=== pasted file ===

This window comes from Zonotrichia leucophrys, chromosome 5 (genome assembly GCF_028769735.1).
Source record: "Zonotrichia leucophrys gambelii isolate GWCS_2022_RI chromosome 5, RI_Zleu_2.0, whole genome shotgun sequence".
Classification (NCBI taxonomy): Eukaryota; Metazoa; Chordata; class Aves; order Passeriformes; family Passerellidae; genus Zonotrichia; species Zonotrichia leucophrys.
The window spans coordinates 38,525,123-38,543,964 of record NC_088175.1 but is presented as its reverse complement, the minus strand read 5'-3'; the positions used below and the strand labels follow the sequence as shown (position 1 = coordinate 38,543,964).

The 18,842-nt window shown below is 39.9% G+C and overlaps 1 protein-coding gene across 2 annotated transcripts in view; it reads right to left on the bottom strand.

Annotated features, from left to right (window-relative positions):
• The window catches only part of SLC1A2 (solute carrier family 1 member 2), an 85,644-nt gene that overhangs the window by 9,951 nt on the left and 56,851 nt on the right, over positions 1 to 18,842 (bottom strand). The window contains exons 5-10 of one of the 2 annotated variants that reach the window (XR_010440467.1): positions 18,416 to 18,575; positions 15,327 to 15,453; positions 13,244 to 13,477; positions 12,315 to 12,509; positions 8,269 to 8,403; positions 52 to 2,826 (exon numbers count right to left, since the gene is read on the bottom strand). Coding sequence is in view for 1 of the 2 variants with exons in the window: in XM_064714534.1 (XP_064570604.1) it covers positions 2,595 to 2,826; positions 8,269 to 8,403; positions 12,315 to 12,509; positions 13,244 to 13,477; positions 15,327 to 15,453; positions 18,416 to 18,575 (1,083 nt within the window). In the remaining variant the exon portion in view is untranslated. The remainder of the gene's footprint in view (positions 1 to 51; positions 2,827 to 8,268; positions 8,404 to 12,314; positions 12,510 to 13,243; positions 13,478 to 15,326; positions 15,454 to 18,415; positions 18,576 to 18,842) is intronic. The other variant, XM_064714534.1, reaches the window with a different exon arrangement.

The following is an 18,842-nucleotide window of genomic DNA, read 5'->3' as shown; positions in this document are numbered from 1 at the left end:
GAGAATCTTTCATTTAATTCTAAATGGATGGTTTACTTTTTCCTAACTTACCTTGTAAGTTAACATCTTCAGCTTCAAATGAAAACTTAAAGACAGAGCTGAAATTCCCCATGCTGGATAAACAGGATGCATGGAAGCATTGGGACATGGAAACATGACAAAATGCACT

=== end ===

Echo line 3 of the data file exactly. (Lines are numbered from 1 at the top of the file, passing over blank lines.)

Classification (NCBI taxonomy): Eukaryota; Metazoa; Chordata; class Aves; order Passeriformes; family Passerellidae; genus Zonotrichia; species Zonotrichia leucophrys.